Review: "Prelude" by Kurt Cobb
Novels are good ways to impart information and put it into a social context. This one covers all the basics relating to our current predicament concerning peak oil without getting into an apocalyptic futuristic vision that has tempted so many writers.
In it a smart likable heroine, who is an oil analyst working for a big name company, meets a Russian channeling Dimitri Orlov (without the acerbic commentary). Skeptical at first, she puts his information to the test by breaking into the boss's files, thus risking her job and drawing the attention of an oil exporting entity. Meanwhile her personal life undergoes similar tensions as she sorts her feelings between her relationship with her boyfriend and the compelling information offered by the Russian.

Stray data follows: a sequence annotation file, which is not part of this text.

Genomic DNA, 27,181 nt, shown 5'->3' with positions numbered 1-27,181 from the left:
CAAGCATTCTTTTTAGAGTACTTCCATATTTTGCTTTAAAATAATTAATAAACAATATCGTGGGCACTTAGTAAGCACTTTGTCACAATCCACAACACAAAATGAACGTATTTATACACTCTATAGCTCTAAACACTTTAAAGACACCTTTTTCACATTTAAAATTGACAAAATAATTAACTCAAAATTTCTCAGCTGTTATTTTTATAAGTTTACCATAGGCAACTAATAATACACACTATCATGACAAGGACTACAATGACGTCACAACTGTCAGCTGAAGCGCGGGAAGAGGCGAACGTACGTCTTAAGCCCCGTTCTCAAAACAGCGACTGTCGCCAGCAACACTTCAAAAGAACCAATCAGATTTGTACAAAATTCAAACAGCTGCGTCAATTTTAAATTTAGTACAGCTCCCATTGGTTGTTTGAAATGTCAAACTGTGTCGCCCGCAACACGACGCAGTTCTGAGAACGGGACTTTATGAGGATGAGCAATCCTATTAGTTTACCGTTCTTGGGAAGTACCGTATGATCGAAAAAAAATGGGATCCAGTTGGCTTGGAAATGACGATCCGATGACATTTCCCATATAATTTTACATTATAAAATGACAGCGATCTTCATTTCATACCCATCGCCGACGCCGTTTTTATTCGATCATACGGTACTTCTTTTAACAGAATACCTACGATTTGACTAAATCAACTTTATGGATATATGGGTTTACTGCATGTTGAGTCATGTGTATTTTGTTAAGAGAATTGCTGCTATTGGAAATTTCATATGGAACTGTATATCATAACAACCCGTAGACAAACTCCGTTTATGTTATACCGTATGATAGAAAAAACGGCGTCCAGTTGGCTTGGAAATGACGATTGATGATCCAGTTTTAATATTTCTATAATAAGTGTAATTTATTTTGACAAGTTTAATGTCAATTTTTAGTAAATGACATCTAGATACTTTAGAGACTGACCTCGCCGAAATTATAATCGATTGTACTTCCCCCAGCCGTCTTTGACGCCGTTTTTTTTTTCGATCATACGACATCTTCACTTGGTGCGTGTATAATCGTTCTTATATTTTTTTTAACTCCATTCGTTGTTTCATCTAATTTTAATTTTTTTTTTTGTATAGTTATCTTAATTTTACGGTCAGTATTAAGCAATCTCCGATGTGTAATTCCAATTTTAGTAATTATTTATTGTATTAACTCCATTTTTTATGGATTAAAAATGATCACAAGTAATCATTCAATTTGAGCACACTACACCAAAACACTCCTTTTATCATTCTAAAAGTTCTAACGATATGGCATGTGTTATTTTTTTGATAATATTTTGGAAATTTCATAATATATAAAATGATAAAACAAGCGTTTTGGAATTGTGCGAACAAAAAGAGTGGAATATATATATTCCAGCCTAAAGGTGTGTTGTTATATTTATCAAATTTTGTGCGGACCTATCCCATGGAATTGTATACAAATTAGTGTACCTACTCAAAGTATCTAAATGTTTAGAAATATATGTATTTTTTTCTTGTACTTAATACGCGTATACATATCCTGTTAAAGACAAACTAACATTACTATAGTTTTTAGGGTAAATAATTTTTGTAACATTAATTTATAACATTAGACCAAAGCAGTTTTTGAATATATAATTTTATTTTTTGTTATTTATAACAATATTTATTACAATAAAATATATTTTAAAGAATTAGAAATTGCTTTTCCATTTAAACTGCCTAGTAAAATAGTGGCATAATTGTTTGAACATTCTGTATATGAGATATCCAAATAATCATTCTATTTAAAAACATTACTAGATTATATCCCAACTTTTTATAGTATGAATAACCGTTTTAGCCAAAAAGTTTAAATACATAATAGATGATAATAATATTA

Covers all the bases of tar sand production, oil reserve numbers, industry operations and the grass roots peak-oil movement in Washington D.C. The writing could use a bit of editing with non-important details of scene description, but the author does capture quite nicely the interior landscape of his heroine as she begins to come to terms with the implications of peak oil. And unlike most authors exploiting compelling information, he does not stray into implausible action scenarios to jack up the plot, but provides a nicely constructed realistic unfolding of the peak oil politics, industry policies and characters introduced. It left me satisfied without taxing my sensibilities.